Enrollment for Medicare Supplement insurance (Medigap) takes place during three different periods: the initial enrollment period, general enrollment period, and special enrollment periods. The most advantageous time to enroll for most people is the initial enrollment period.
Initial Enrollment Period
The initial enrollment period for Medigap is six months beginning on the first day of the month prior to an individual's 65th birthday. In order to enroll for Medigap, you must first be enrolled in Medicare Part A and Part B. Enrolling during this initial period protects enrollees from the following:
- Refusal by a private insurance company to sell any Medigap policy.
- Establishing a waiting period for the policy to take effect.
- Extra fees based on pre-existing conditions.
Enrolling during this initial period does not protect enrollees from the following:
- Refusal to pay out-of-pocket costs based on pre-existing conditions.
- Enforcing a six-month waiting period before covering out-of-pocket costs based on pre-existing conditions that were diagnosed or treated in the six months prior to Medigap activation.
General Open Enrollment Period
Individuals can still enroll in Medigap after the six-month initial enrollment period, but protections for those with pre-existing conditions lapse. Coverage can be denied, or the cost of the premium can be increased.
If you are 65 and still working or if your spouse is still working, the health care benefits that you may be receiving through this employment is called creditable coverage. When this coverage comes to an end, individuals have an eight-month special enrollment period. During this window, they can enroll for Medicare Part B with a penalty-free premium
If an individual does not enroll in Medigap during the initial enrollment period but has creditable coverage without a gap of 63 days or more, the waiting period for pre-existing conditions will be reduced or eliminated.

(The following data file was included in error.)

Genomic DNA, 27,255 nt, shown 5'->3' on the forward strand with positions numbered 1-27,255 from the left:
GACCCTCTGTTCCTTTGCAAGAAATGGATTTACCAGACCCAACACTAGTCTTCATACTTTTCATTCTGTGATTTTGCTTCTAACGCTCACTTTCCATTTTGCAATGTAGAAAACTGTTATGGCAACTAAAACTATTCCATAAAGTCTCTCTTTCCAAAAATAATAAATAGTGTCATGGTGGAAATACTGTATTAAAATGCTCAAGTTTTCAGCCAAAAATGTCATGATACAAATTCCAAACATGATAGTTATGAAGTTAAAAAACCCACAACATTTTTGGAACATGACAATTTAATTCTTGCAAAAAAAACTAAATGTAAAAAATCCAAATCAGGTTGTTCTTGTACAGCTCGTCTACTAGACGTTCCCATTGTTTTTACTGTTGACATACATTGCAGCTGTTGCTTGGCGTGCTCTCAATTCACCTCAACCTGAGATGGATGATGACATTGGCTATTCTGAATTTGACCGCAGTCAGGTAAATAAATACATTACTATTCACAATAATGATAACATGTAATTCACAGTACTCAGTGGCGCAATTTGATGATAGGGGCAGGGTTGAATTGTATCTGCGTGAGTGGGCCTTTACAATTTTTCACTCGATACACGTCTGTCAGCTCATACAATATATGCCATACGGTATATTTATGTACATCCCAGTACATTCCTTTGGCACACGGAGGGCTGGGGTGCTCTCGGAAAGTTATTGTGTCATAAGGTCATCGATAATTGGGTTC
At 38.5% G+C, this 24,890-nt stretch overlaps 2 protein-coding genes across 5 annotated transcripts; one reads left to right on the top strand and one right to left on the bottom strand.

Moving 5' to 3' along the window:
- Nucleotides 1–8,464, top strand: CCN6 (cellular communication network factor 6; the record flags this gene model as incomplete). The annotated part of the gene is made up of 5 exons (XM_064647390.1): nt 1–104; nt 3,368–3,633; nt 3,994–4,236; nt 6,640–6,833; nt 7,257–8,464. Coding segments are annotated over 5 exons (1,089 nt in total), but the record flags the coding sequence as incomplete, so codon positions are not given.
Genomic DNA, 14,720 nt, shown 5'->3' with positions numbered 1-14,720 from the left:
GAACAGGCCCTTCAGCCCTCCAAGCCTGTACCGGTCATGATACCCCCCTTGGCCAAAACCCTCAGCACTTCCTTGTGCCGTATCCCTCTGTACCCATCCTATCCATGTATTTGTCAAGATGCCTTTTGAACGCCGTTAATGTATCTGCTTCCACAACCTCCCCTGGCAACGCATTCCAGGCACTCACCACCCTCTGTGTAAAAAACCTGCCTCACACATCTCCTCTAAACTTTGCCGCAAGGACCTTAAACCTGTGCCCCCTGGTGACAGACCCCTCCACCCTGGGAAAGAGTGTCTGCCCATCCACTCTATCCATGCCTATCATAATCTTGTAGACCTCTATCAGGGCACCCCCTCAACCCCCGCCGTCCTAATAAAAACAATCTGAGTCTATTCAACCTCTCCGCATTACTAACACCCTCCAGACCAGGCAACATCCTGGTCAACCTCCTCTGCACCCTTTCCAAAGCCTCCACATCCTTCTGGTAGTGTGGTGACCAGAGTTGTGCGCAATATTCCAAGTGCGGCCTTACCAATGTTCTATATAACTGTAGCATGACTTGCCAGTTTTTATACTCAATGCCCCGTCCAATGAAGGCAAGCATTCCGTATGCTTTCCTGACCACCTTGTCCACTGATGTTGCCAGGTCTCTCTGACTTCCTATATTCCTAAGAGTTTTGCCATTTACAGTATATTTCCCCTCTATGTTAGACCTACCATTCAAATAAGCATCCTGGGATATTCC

State Protections for Pre-existing Conditions
Massachusetts, New York, and Connecticut - Pre-existing conditions are never used to determine eligibility or premiums.
California - Enrollees have 30 days following a birthday to switch plans of similar value. Pre-existing conditions cannot be used to determine eligibility or premium during this window of time.
Missouri - Enrollees have 30 days before a policy expiration date to switch plans of the same letter. Pre-existing conditions cannot be used to determine eligibility or premium during this window of time.
Maine - Insurers who offer Medigap must offer at least one plan for at least one month each year that does not use pre-existing conditions to determine eligibility or premium.
Special Enrollment Periods
For certain circumstances special enrollment periods will apply. These circumstances include the following:
- Moving out of a plan’s area of service.
- Losing creditable coverage.
- Losing a Medigap plan because it discontinues service in your area or they stop following Medicare rules.
- Switching from Medicare Advantage to Original Medicare with Medigap. *
- Switching from Original Medicare with Medigap to Medicare Advantage and back to Original Medicare with Medigap.**
*The first time an individual enrolls in Medicare Advantage, he or she can switch back to Original Medicare within the first 12 months.
**If the original Medigap plan is still available, you are limited to switching back to this plan.
**Protection because of pre-existing conditions is only good the first time an individual switches back to a Medigap plan and only if it is within 12 months of leaving the plan.